He said the wave of redundancies would be ‘like a volcano’ erupting, with the worst of the pain coming in September and October when the furlough scheme ends.

Businessman Richard Caring is the owner of Le Caprice

Businessman Richard Caring is the owner of Le Caprice

Calling for urgent action to avert the looming jobs crisis, Caring said: ‘The beginning of the lockdown gave us an initial shock. 

‘Now it’s quite calm because people are furloughed, businesses are not paying staff, they are not paying rent, they are not paying rates and staff don’t have the expense of going to work and the expense of going out. 

‘So as a restaurateur, you believe you can sit tight and survive, and that’s what everyone’s doing. But the big problem that people shy away from is that we’re in the eye of a storm. 

‘The fact is, down the road there’s a volcano that is going to bubble over. 

‘I don’t think people can see it yet, but everyone in hospitality is beginning to realise they will have to make heavy cuts. 

‘This volcano, unless we wake up to it now, it’s going to be horrendous. It’s just going to explode, spewing out unemployed people. The pain and suffering it is going to cause is horrific. 

‘There are estimates saying we could have up to five million unemployed. It’s not going to be five million – it’s going to be more. I don’t think we’ve seen anything yet. The Government is killing the country right now and the hospitality industry is the frontline disaster.’ 

Bloomberg’s Richard Vines revealed on Twitter that Le Caprice, a Caprice Holdings property, would not reopen after lockdown.

Other restaurants in the empire, Scott’s, Sexy Fish and 34 Mayfair are all offering delivery services for the first time.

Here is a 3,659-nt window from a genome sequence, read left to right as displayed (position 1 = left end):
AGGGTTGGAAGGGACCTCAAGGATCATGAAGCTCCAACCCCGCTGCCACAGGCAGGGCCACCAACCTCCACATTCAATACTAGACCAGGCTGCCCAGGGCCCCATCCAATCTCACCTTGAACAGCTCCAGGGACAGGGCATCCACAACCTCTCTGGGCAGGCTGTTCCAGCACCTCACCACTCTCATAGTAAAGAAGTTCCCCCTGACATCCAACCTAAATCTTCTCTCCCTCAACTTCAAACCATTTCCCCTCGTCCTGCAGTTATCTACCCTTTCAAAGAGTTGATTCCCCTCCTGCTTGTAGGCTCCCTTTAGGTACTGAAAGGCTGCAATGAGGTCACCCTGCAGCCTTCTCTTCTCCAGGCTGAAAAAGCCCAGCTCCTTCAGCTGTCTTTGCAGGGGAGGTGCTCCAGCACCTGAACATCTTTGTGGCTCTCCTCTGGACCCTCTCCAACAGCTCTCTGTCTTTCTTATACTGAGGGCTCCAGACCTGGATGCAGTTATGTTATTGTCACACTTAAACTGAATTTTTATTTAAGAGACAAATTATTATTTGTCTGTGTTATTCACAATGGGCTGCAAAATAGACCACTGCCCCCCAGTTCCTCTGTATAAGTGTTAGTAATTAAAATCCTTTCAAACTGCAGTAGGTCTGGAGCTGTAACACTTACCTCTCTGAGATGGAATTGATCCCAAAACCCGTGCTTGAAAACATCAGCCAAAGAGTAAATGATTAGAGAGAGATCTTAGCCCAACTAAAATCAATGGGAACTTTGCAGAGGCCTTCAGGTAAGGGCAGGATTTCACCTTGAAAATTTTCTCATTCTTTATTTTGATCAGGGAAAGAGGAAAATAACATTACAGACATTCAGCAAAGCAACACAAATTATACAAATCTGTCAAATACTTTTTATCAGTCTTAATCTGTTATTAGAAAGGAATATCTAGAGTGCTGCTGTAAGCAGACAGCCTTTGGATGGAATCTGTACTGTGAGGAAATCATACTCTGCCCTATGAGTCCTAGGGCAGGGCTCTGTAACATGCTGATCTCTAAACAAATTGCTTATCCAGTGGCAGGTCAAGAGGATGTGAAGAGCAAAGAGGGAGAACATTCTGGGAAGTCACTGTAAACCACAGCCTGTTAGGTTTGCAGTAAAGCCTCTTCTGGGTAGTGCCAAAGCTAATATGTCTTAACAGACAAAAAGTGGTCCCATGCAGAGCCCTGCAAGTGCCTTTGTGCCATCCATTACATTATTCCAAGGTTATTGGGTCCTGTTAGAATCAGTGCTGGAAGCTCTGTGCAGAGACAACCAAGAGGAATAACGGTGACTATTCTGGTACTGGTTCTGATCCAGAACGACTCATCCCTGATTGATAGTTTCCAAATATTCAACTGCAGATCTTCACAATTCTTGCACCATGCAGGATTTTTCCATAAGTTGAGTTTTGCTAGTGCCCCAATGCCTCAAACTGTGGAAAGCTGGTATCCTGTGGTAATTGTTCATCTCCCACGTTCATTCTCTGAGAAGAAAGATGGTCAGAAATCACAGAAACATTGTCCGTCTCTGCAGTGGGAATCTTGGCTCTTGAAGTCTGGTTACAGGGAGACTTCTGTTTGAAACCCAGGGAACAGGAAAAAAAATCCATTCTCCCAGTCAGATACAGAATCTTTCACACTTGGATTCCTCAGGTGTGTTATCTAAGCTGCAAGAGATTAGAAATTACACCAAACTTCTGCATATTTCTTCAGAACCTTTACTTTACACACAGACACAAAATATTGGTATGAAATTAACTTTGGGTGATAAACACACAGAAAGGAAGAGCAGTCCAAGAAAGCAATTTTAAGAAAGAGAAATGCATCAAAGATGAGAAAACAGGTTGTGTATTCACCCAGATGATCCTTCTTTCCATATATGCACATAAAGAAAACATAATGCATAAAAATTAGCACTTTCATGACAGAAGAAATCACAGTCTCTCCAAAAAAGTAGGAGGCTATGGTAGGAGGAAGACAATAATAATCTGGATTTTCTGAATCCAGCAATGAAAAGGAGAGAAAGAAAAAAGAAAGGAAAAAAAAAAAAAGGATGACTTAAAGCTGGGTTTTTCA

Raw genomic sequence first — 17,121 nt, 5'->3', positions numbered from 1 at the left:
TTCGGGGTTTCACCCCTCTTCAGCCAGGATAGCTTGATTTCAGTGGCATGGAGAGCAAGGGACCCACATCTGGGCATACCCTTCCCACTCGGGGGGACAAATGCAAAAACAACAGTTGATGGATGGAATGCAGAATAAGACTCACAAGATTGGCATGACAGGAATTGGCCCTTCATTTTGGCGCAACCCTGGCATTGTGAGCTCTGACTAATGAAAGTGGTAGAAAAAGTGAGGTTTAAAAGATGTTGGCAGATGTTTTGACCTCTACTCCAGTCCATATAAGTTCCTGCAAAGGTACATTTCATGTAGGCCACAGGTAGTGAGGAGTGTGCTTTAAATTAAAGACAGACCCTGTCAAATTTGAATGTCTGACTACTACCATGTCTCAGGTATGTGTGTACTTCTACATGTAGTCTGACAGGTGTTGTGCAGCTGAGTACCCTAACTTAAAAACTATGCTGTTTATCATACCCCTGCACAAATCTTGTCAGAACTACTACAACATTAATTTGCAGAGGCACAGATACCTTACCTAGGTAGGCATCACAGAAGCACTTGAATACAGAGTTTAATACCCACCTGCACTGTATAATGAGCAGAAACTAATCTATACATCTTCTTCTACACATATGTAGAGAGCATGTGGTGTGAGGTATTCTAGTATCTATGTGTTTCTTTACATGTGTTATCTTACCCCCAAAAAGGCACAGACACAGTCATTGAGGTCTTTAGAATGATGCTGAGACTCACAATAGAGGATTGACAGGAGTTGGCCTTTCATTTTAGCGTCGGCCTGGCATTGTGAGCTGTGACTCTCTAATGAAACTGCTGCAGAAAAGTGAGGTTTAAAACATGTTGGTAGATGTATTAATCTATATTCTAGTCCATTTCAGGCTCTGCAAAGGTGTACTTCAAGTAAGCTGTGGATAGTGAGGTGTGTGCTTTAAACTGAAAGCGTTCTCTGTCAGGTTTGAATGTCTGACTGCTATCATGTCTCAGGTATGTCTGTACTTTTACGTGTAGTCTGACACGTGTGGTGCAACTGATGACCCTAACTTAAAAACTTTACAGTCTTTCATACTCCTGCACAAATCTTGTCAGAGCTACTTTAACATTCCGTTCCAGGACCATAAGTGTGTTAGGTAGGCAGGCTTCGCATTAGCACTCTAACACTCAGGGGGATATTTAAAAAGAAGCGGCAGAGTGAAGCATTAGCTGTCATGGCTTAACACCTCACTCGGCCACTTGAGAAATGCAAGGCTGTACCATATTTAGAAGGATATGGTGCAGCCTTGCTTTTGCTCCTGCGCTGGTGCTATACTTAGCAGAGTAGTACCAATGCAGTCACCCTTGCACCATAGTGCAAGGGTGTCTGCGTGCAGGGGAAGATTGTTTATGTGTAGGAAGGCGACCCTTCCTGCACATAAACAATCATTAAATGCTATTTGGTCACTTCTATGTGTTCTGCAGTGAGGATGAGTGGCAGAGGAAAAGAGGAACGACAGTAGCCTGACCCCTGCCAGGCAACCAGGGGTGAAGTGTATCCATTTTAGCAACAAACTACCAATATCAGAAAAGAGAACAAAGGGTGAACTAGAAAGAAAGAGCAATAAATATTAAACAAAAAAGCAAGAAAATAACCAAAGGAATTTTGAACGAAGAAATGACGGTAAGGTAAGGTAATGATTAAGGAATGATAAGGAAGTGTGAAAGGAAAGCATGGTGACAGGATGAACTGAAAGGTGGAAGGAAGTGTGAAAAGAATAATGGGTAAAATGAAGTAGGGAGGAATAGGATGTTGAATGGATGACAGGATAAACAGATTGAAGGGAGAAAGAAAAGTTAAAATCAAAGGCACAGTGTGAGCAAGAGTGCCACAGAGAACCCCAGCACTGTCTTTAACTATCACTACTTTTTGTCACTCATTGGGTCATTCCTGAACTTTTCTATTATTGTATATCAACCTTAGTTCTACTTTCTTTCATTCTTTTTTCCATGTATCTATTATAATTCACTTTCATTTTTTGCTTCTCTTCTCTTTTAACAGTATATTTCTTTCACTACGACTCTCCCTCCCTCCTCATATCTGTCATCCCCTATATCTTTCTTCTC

The closure has not been explicitly linked to the pandemic, though several high profile restaurants have been forced to permanently close their doors amid the crisis.   

Among them is the two Michelin-starred restaurant The Ledbury, with chef Brett Graham admitting he cannot operate the establishment with social distancing measures. 

Several exclusive and popular restaurants across central London will not be reopening following the lift of lockdown

Several exclusive and popular restaurants across central London will not be reopening following the lift of lockdown

The restaurant was initially opened in 1947 by Mario Gallati, a former maitre d' at The Ivy, who ran it until 1975

In 1981, Corbin & King – now of The Wolseley and Brasserie Zedel fame – took over the restaurant and restored it to its former glory

The restaurant was initially opened in 1947 by Mario Gallati (left), a former maitre d’ at The Ivy, who ran it until 1975. In 1981, Chris Corbin and Jeremy King (right) – now of The Wolseley and Brasserie Zedel fame – took over the restaurant and restored it to its former glory

The landlord and the suppliers have been paid in full and the staff have been made redundant. 

Siren at the Goring, a seafood restaurant inside the Belgravia hotel, will also not be reopening, despite only launching last year. 

After arriving in the capital after much fanfare last year, Wahlburgers, the London branch of Hollywood star Mark Wahlberg’s burger chain, will also not be coming back.  

Texture, a Michelin-starred Scandinavian-influenced restaurant in Marylebone run by Agnar Sverrisson, has also closed permanently. 

The Frog Hoxton, run by critically-acclaimed chef Adam Handling, has also shut its doors.

Meanwhile, away from food, the historic Ritz Club and Casino will also not be reopening after lockdown is lifted. 

In April, top chef Yotam Ottolenghi warned that thousands of restaurants may never reopen.

Mr Ottolenghi told BBC Radio 4’s programme: ‘The biggest worry that we have is rent. When corona started and we were asked to close our doors, which is totally understandable because of safety, nobody really addressed the issue of the rents

‘Many, many have not been paying rents. Others have got into arrangements with their landlords, but this has not been solved.

‘Some landlords have been threatening to prosecute and other legal actions against the tenants at restaurants in such a time because they are not paying their rents, and landlords, many of them, rely on the rent to pay their own debts.’

Read more at DailyMail.co.uk